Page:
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Electrical Safety for Kids

Teaching Your Kids Electrical Safety

Children are curious. It’s a great trait and helps them learn about the world around them. But curiosity can become dangerous when it involves electricity. It is up to the adults in their lives to keep them safe and teach them about electricity.

Different ages need different information. You need to present the information in age-appropriate ways and always model safe behaviour around electricity. When babies and toddlers, it’s up to the adults to keep an eye out and to limit their exposure to risky situations. You don’t want your teething baby gnawing on an electrical cord. As they get older, you can start introducing more complex information. An important fact you should always start with is even though you can’t see electricity, you need to be aware of it because it is dangerous. If this seems overwhelming, remember the best way to teach your kids is to model good, safe behaviour. Children are always watching and copying the adults in their lives.

Why is electricity so dangerous? Well, electricity always finds the quickest way to the ground. This is dangerous for humans because our bodies are excellent conductors of electricity making us an excellent path for electricity to take. Please remember no shock is a safe shock. Always seek medical attention because what can seem like a little shock can have serious consequences. Electrical shocks can have a range of symptoms from headaches and spasms to major burns, loss of vision and/or hearing to death.

To help you keep your loved ones safe, here are some things you can do and teach your children:

Electrical Safety Tips


Outlets are a great temptation for curious children. So:

  • Teach your children to never stick anything into an outlet (other than a plug).
  • Plastic outlet caps are a great deterrent, but tamper resistant outlets are better because they have built-in shutters behind the cover to keep foreign objects out.
  • In a pinch, creative arrangements of furniture can work to keep your child away from the problem.
  • When old enough, show your child how to properly unplug a device using the hand grip above the prongs.
  • Always replace broken or missing outlet covers.

Extension Cords

  • Extension cords are a common sight in most homes and have their own set of safety tips.
  • Explain to your children that cords are not toys.
  • Keep cords away from heat.
  • Don’t plug multiple appliances into one cord. You could overload your system and cause sparks, even a fire. As amazing as the Red Deer emergency services department is, you don’t want a visit from them.
  • Throw out and replace frayed cords.
  • Using electrical tape on frayed cords won’t save you or your child from getting a nasty shock.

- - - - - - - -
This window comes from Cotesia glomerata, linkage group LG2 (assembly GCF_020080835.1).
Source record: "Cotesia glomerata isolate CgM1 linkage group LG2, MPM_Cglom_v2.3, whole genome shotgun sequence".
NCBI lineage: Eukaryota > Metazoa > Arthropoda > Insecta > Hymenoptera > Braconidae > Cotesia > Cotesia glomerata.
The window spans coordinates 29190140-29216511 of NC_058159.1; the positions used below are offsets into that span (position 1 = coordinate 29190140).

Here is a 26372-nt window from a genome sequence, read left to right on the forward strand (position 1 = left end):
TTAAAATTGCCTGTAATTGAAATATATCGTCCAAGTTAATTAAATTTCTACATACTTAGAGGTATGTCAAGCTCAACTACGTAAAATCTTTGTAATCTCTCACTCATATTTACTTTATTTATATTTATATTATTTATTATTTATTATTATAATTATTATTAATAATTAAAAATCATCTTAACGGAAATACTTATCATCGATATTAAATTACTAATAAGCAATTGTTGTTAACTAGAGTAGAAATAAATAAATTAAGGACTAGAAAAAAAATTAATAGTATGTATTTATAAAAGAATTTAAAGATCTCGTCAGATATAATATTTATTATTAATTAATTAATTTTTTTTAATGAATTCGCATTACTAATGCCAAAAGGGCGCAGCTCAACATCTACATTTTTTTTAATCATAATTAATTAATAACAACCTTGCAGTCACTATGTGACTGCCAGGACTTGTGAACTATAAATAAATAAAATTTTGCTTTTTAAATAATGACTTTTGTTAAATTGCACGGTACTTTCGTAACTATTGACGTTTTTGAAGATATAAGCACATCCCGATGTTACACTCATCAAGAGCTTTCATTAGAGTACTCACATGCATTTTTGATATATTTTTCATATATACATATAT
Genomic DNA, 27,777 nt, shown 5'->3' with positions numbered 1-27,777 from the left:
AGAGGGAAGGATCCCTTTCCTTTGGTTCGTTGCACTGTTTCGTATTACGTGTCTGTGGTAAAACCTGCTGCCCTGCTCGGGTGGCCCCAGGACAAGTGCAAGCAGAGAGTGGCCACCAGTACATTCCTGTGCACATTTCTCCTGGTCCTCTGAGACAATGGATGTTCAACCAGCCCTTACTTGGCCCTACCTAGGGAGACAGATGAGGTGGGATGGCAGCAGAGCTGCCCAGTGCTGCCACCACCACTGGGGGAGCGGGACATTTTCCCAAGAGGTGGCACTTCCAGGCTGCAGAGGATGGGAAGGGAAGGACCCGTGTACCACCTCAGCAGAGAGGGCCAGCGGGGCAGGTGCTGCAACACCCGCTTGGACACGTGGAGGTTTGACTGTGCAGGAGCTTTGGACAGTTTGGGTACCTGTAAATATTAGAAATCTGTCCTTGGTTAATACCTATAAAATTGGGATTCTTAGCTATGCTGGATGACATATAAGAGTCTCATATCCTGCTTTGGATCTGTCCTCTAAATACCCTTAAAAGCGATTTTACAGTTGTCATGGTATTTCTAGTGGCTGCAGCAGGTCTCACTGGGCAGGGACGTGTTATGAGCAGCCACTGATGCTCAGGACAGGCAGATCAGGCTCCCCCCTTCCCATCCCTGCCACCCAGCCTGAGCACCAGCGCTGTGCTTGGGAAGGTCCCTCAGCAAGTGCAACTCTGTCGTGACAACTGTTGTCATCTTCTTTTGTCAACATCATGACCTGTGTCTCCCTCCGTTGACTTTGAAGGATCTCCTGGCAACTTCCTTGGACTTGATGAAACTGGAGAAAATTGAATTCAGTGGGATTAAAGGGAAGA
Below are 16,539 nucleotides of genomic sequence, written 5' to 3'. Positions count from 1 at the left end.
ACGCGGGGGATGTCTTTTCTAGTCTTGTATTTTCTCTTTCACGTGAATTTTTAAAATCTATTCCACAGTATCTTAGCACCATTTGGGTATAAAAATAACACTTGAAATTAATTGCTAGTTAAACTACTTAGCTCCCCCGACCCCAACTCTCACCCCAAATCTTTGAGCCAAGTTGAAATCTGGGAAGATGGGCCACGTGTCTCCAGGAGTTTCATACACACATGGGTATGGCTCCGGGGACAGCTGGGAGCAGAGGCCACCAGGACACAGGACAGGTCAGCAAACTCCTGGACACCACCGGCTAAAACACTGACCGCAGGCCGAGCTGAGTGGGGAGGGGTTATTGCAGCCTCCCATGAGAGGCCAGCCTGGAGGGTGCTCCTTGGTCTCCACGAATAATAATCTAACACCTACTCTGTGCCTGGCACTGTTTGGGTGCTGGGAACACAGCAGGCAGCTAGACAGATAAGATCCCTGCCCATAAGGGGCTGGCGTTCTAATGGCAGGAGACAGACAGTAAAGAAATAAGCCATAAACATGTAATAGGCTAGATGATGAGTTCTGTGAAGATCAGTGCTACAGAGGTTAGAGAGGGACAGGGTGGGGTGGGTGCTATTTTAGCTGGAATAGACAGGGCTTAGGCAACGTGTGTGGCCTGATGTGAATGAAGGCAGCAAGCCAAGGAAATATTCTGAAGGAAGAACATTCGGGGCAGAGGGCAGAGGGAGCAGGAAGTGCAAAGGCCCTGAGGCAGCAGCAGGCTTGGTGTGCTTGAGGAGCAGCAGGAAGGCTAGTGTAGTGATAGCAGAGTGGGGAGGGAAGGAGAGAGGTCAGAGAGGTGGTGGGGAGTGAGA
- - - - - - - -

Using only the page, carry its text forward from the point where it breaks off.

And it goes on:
• Extension cords are also great trip hazards, so keep them safely out of the way and properly secure them (for example, tape them to the floor).
  • Use a hide-a-cord device.

Kitchen & Bathrooms

  • Special consideration needs to be made with kitchens and bathrooms because of the close proximity of water to electricity.
  • Teach your children that water and electricity do not mix.
  • Install ground fault circuit interrupters (GFCI), the outlet with the reset button, in your kitchen, bathroom, and laundry rooms. GFCI outlets stop supplying power if they sense a problem, such as overheating or moisture.
  • Store your electric appliances (hair dryers, mixers, toasters etc.) where your little ones can’t get their hands on them.
  • Don’t use your phone or tablet in the tub or with wet hands, you’ll end up with more than a ruined device if you drop it in the water.
  • Keep metal objects out of your toaster and microwave.
  • Never turn on an appliance and leave it unattended around kids.


When outside, there are different sources for electricity. So here are things to add to your electrical safety list:
  • Make sure the extension cords—and christmas lights—you are using outside are designed for outdoor use.
  • Keep electrical equipment away from water features (pools, hot tubs, fountains).
  • Safely store all lawn equipment and electric tools where your children can’t get them.
  • Never fly kites or play with balloons around power lines.
  • Don’t climb power poles.
  • Never touch or climb trees near power lines.
  • Don’t build treehouses near power lines.
  • Stay away from broken or downed power lines.
  • Never touch big transformer boxes.
  • During thunderstorms, get inside quickly, stay away from puddles, don’t go swimming, don’t take shelter under a tree or umbrella. Lightning will strike the highest point in the area which could be the tree or umbrella you are standing under.
  • Teach your kids to recognize and obey warning signs. Obey the signs yourself.


  • Teach your child how to call 911 and make sure they know your address and phone number.
  • Don’t use water on an electrical fire. Use a dry chemical fire extinguisher.
  • When your children are old enough, show them where your fire extinguisher is located and how to use it.
The bottom line is it’s up to you to keep the children in your life safe and to teach them about electrical safety. The best way to teach them is for you to act safely around electricity. Kids are very much “do as you do, not do as you say”.
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